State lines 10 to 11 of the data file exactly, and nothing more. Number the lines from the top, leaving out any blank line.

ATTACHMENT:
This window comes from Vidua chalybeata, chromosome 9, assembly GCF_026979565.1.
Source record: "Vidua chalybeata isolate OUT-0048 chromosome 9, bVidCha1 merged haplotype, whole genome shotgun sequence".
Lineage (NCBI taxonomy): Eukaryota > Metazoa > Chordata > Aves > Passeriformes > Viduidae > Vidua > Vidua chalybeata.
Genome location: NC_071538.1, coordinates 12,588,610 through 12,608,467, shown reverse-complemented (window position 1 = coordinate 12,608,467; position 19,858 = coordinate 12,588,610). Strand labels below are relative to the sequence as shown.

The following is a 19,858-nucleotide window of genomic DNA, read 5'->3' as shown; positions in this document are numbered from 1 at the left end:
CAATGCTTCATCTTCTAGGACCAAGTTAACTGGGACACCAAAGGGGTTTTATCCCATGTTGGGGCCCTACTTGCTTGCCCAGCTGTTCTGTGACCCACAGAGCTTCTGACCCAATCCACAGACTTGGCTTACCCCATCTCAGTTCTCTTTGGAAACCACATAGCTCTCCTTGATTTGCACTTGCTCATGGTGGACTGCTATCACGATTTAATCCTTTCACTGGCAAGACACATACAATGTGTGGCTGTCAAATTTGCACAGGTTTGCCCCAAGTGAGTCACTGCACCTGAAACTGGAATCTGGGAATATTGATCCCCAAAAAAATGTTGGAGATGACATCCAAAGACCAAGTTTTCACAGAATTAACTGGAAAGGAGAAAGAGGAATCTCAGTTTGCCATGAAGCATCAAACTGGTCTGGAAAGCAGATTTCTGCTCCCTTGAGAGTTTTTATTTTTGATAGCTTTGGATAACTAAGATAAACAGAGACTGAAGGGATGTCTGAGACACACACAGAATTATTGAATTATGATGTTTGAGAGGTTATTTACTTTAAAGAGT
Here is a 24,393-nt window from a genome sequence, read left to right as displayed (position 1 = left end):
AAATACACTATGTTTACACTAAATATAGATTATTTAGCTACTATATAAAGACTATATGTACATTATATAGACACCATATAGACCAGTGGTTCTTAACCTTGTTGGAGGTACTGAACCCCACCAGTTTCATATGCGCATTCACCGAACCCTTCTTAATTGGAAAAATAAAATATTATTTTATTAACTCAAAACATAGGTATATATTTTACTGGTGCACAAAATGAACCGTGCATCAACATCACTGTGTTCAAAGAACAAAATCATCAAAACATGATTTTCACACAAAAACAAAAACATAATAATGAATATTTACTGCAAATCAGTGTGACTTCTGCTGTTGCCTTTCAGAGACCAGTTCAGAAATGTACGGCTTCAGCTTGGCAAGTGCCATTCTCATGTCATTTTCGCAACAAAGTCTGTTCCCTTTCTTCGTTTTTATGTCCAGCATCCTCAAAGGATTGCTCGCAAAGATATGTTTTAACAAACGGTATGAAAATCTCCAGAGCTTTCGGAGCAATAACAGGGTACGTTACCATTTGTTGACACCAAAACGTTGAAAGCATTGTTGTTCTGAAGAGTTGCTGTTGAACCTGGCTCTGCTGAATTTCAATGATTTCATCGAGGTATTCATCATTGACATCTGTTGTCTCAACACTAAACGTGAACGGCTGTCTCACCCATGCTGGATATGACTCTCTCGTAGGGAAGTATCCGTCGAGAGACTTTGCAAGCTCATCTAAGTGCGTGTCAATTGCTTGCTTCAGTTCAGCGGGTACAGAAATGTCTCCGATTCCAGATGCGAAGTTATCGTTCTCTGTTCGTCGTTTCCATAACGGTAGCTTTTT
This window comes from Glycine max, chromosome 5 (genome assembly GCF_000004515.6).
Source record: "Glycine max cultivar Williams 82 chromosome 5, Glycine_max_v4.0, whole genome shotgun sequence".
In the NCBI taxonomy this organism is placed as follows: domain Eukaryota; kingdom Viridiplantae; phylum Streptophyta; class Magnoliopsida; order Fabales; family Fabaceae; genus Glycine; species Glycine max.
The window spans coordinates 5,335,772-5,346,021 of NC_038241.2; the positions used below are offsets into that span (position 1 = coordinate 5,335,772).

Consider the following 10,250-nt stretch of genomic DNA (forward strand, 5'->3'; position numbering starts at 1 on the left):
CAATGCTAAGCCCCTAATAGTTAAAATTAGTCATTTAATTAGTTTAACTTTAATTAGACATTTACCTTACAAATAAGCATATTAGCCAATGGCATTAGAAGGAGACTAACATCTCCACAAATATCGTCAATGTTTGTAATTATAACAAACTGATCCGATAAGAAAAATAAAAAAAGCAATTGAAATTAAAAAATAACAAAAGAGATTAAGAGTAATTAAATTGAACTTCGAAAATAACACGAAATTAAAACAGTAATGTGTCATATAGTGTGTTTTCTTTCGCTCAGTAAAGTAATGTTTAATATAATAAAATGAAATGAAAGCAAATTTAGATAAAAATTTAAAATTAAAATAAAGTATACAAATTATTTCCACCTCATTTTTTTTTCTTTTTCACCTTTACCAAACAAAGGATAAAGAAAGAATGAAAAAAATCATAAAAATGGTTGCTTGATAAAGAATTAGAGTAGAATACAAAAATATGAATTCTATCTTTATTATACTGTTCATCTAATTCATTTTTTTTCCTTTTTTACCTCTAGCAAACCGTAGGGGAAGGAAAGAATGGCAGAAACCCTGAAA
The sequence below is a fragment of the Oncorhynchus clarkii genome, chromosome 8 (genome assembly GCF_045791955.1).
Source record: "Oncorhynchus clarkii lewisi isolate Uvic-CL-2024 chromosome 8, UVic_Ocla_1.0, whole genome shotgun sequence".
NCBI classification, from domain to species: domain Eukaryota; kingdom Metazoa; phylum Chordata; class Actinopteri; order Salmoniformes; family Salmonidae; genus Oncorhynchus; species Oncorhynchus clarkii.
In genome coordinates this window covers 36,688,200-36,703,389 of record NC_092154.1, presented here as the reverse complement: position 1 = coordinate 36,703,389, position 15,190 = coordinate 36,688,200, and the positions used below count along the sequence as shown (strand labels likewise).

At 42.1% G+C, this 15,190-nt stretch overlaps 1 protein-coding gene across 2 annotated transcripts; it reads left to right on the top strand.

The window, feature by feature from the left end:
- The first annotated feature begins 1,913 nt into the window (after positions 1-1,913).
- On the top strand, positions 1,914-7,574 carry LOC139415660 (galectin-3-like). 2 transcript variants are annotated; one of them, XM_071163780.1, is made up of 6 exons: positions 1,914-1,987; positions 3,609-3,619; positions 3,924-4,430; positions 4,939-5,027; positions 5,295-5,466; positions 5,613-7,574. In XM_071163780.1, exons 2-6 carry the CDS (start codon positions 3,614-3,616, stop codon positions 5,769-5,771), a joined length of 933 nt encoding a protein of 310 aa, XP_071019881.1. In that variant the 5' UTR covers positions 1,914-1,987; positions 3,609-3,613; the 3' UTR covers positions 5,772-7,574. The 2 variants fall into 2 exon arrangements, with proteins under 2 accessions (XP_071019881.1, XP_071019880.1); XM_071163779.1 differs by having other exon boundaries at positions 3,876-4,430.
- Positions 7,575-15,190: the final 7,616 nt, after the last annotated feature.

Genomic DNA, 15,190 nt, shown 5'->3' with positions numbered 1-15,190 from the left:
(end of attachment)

Source record: "Glycine max cultivar Williams 82 chromosome 5, Glycine_max_v4.0, whole genome shotgun sequence".
In the NCBI taxonomy this organism is placed as follows: domain Eukaryota; kingdom Viridiplantae; phylum Streptophyta; class Magnoliopsida; order Fabales; family Fabaceae; genus Glycine; species Glycine max.